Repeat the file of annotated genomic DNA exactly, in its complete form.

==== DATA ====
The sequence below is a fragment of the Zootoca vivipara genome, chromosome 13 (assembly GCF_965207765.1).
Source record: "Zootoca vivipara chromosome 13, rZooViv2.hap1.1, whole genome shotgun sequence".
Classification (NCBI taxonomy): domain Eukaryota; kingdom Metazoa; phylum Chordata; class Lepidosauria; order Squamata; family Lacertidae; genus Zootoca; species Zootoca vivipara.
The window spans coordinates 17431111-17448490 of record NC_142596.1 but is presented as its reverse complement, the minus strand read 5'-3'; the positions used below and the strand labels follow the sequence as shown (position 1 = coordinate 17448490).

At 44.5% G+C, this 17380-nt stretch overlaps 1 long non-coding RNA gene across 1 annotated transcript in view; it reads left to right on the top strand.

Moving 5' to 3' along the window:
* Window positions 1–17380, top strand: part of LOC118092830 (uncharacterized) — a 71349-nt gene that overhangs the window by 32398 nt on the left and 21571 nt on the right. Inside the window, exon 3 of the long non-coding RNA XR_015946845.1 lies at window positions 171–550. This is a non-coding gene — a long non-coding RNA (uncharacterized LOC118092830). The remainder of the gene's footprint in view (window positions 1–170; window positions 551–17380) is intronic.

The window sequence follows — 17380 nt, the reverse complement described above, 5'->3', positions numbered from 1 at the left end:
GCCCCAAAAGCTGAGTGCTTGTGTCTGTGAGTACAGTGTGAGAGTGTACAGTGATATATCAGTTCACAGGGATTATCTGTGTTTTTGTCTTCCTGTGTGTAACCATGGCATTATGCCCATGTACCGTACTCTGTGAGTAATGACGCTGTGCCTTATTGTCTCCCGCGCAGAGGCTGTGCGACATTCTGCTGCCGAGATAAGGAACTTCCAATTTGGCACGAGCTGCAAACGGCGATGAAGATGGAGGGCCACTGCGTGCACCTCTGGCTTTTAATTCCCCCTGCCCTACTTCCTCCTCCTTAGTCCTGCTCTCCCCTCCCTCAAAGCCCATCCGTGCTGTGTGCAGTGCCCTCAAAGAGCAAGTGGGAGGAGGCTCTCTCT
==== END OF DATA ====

The sequence below is a fragment of the Zootoca vivipara genome, chromosome 13 (assembly GCF_965207765.1).
Source record: "Zootoca vivipara chromosome 13, rZooViv2.hap1.1, whole genome shotgun sequence".
Classification (NCBI taxonomy): domain Eukaryota; kingdom Metazoa; phylum Chordata; class Lepidosauria; order Squamata; family Lacertidae; genus Zootoca; species Zootoca vivipara.
The window spans coordinates 17431111-17448490 of record NC_142596.1 but is presented as its reverse complement, the minus strand read 5'-3'; the positions used below and the strand labels follow the sequence as shown (position 1 = coordinate 17448490).

At 44.5% G+C, this 17380-nt stretch overlaps 1 long non-coding RNA gene across 1 annotated transcript in view; it reads left to right on the top strand.

Moving 5' to 3' along the window:
* Window positions 1–17380, top strand: part of LOC118092830 (uncharacterized) — a 71349-nt gene that overhangs the window by 32398 nt on the left and 21571 nt on the right. Inside the window, exon 3 of the long non-coding RNA XR_015946845.1 lies at window positions 171–550. This is a non-coding gene — a long non-coding RNA (uncharacterized LOC118092830). The remainder of the gene's footprint in view (window positions 1–170; window positions 551–17380) is intronic.

The window sequence follows — 17380 nt, the reverse complement described above, 5'->3', positions numbered from 1 at the left end:
GCCCCAAAAGCTGAGTGCTTGTGTCTGTGAGTACAGTGTGAGAGTGTACAGTGATATATCAGTTCACAGGGATTATCTGTGTTTTTGTCTTCCTGTGTGTAACCATGGCATTATGCCCATGTACCGTACTCTGTGAGTAATGACGCTGTGCCTTATTGTCTCCCGCGCAGAGGCTGTGCGACATTCTGCTGCCGAGATAAGGAACTTCCAATTTGGCACGAGCTGCAAACGGCGATGAAGATGGAGGGCCACTGCGTGCACCTCTGGCTTTTAATTCCCCCTGCCCTACTTCCTCCTCCTTAGTCCTGCTCTCCCCTCCCTCAAAGCCCATCCGTGCTGTGTGCAGTGCCCTCAAAGAGCAAGTGGGAGGAGGCTCTCTCT